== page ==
In many instances, the needs for advancement depicted in the movie are driven by survival considerations, so one could argue that the monolith is an abstract embodiment of the belief that “necessity is the mother of invention.” Why these characters would feel compelled to manifest a physical symbol of this at all, let alone in the specific form depicted herein, is a bit of a mystery, but perhaps it’s simply meant to be an outward reminder of our innate materialization capabilities, serving like the proverbial string tied around one’s finger. But why an enigmatic black rectangle? Your guess is as good as mine. While a string around the finger might be eminently more manageable from a practicality standpoint, it would also make for far less engaging filmmaking.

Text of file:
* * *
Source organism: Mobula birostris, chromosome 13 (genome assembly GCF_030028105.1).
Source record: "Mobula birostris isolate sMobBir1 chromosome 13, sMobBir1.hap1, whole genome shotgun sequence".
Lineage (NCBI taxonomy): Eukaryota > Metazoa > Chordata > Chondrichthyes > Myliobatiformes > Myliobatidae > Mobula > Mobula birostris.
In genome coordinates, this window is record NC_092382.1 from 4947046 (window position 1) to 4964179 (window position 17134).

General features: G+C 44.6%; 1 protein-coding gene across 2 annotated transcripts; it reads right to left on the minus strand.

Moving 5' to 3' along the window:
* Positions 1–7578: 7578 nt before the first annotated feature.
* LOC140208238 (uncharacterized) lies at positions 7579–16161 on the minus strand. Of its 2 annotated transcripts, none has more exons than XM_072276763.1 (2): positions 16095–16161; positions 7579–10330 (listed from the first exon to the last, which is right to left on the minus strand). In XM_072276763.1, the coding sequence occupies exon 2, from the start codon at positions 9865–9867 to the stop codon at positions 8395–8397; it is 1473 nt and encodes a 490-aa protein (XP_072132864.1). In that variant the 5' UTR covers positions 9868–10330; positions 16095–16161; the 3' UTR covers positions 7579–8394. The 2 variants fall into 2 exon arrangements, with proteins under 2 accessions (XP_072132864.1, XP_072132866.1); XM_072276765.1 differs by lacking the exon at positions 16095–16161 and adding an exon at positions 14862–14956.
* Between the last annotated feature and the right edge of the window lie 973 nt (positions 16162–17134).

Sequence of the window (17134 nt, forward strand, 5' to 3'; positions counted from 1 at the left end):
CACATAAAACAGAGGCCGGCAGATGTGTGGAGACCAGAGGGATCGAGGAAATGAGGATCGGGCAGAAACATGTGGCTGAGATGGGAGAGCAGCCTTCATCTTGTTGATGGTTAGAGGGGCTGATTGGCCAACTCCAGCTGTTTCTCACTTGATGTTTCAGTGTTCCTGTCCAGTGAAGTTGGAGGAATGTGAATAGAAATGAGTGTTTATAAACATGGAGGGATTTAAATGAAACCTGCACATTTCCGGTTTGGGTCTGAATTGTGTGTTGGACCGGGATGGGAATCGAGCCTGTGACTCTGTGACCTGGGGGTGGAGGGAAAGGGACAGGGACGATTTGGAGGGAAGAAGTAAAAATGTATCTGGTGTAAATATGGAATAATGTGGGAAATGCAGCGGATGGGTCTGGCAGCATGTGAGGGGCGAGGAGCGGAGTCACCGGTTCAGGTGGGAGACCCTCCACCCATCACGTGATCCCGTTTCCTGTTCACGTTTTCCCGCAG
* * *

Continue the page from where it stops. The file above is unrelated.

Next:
Evolution is apparent in a number of ways in the film. It’s most obvious in terms of our physical appearance, first as apes and later as Homo sapiens (and beyond). It’s also present in our physical locations, first as earthbound primates and later as humans soaring toward the stars. It’s even reflected in the complexity of our physical creations, progressing from crude levels to ever-increasing degrees of sophistication, in everything from our tools to the meals we consume. It might be tempting to assume that it’s all possible thanks to a mysterious black rectangle, yet it’s we who manifest the creations that result after its appearance. Maybe the monolith is doing nothing more than trying to remind us, like Glinda in “The Wizard of Oz” (1939), that we’re the ones with the power to create the realities we experience. Armed with that knowledge, it’s exciting to envision the possibilities for what comes next.